I made it.
JetBlue did a fine job of delivering me to JFK's doorstep, and I had a nice chat with the employee working behind the check-in counter in Austin, and she indicated that the media had just left.
I expressed my sympathy for her team's collective plight over the past few days, and told her that I'd seen her CEO on CNN earlier in the morning and felt reassured, but that I was going to wait and see if the package (me) got delivered on time.
She indicated that CEO David Neeleman had been most gracious internally with his troops throughout the ordeal, bucking them up and expressing his assurance that they would get through this.
What was really strange, however, was putting on the headphones and watching the seatback TV as CNBC ran a post-market close package about JetBlue's pilot, and not all of it good. "Gee," I thought to myself, "I sure hope the pilot isn't tuned into this channel!"
But enough about wasting time in the air.
Reuters is reporting today that there is now a 12-step program for email addicts. Apparently, some executive coach in Pennsylvania developed the program after a golfer who checked his BlackBerry after every shot "lost a potential client who wanted nothing to do with his obsession."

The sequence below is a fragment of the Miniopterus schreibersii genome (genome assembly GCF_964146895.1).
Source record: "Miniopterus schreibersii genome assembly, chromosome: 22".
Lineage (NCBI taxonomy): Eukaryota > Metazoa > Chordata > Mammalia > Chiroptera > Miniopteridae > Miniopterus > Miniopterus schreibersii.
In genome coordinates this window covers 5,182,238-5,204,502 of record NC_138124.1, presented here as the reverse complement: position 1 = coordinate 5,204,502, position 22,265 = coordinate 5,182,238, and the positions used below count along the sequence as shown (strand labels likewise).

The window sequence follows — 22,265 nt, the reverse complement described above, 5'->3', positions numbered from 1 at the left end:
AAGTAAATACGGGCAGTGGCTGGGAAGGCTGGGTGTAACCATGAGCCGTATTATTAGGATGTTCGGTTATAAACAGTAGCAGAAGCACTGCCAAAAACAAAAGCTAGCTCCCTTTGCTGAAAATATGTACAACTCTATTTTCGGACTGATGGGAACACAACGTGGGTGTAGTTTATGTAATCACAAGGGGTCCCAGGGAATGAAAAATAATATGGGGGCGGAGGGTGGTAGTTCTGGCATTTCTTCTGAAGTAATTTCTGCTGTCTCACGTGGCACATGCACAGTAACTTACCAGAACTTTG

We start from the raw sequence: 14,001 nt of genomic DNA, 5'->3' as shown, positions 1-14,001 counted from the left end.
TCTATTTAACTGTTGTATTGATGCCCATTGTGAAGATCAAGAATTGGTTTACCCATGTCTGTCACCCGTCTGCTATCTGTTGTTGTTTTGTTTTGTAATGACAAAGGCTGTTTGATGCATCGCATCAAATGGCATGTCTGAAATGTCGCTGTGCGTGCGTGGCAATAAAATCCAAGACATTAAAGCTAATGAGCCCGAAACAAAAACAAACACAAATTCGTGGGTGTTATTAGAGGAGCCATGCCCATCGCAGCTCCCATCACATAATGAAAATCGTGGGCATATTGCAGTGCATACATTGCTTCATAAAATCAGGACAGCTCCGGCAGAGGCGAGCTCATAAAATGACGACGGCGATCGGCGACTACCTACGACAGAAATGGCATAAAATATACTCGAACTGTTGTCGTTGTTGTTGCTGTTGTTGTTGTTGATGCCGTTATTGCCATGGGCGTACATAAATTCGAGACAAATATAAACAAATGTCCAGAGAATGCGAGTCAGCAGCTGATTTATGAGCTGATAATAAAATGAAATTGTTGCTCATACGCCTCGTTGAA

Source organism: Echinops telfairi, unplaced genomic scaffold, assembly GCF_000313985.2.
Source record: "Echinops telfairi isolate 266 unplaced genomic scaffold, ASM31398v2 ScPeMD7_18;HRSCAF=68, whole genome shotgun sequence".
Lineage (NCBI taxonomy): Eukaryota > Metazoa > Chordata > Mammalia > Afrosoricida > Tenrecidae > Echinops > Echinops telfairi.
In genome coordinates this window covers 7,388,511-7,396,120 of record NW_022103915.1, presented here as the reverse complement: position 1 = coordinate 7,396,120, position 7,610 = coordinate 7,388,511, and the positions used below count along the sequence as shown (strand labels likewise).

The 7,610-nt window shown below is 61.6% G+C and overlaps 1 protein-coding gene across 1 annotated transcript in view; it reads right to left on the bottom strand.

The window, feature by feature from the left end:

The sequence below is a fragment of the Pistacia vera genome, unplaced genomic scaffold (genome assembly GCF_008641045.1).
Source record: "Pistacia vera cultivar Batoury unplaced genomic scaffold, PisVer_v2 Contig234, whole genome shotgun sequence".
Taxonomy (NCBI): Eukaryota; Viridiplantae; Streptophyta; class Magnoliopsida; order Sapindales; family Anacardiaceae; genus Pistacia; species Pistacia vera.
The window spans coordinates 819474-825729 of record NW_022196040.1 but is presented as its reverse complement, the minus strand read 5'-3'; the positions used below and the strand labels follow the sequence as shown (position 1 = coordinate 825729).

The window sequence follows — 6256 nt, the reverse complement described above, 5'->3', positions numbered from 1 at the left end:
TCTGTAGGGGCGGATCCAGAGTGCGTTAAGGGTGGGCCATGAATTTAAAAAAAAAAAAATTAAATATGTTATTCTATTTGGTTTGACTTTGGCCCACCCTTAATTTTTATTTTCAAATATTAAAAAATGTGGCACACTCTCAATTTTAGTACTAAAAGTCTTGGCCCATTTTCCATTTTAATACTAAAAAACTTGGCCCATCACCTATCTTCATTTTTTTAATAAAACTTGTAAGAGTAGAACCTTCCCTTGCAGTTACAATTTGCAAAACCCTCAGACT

Wait a minute, who says he was checking his email? He might have just been checking his yardage!
The first rule: "Admit that email is managing you. Let go of your need to check email every 10 minutes."
Just one sec...I just need to jump over to Lotus Notes long enough to....ah, yes...much better. 5 messages in the last 5 minutes, and not one of them requiring my immediate attention, but me feeling good just the same.
Okay, I'm back.
Where was I? Okay, give me a few minutes. Apparently it takes about four minutes to read and recover from the interruption before I can get back to work...and then.........the bell goes off, I've got more email!
Wow. It's already 6 o'clock?